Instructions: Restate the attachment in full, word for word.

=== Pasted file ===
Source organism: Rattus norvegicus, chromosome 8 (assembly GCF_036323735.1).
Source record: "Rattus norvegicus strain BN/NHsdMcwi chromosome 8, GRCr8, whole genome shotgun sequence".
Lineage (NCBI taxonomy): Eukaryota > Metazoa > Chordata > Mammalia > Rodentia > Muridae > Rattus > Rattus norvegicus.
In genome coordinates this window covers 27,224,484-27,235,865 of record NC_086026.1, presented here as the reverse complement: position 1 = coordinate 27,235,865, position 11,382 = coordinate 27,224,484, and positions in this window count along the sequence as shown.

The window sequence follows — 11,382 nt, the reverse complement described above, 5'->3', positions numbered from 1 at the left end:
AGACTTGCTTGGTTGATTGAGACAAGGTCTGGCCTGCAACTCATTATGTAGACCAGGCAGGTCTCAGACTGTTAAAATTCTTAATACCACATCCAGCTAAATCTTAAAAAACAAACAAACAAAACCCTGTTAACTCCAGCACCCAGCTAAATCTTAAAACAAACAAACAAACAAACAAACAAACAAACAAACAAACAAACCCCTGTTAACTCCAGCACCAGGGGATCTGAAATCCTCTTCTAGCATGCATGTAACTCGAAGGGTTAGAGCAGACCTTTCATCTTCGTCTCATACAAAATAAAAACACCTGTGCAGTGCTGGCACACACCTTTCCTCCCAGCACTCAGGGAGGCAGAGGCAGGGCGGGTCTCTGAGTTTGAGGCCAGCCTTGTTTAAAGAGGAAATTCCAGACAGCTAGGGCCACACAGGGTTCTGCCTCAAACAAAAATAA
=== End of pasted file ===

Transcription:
Source organism: Rattus norvegicus, chromosome 8 (assembly GCF_036323735.1).
Source record: "Rattus norvegicus strain BN/NHsdMcwi chromosome 8, GRCr8, whole genome shotgun sequence".
Lineage (NCBI taxonomy): Eukaryota > Metazoa > Chordata > Mammalia > Rodentia > Muridae > Rattus > Rattus norvegicus.
In genome coordinates this window covers 27,224,484-27,235,865 of record NC_086026.1, presented here as the reverse complement: position 1 = coordinate 27,235,865, position 11,382 = coordinate 27,224,484, and positions in this window count along the sequence as shown.

The window sequence follows — 11,382 nt, the reverse complement described above, 5'->3', positions numbered from 1 at the left end:
AGACTTGCTTGGTTGATTGAGACAAGGTCTGGCCTGCAACTCATTATGTAGACCAGGCAGGTCTCAGACTGTTAAAATTCTTAATACCACATCCAGCTAAATCTTAAAAAACAAACAAACAAAACCCTGTTAACTCCAGCACCCAGCTAAATCTTAAAACAAACAAACAAACAAACAAACAAACAAACAAACAAACAAACCCCTGTTAACTCCAGCACCAGGGGATCTGAAATCCTCTTCTAGCATGCATGTAACTCGAAGGGTTAGAGCAGACCTTTCATCTTCGTCTCATACAAAATAAAAACACCTGTGCAGTGCTGGCACACACCTTTCCTCCCAGCACTCAGGGAGGCAGAGGCAGGGCGGGTCTCTGAGTTTGAGGCCAGCCTTGTTTAAAGAGGAAATTCCAGACAGCTAGGGCCACACAGGGTTCTGCCTCAAACAAAAATAA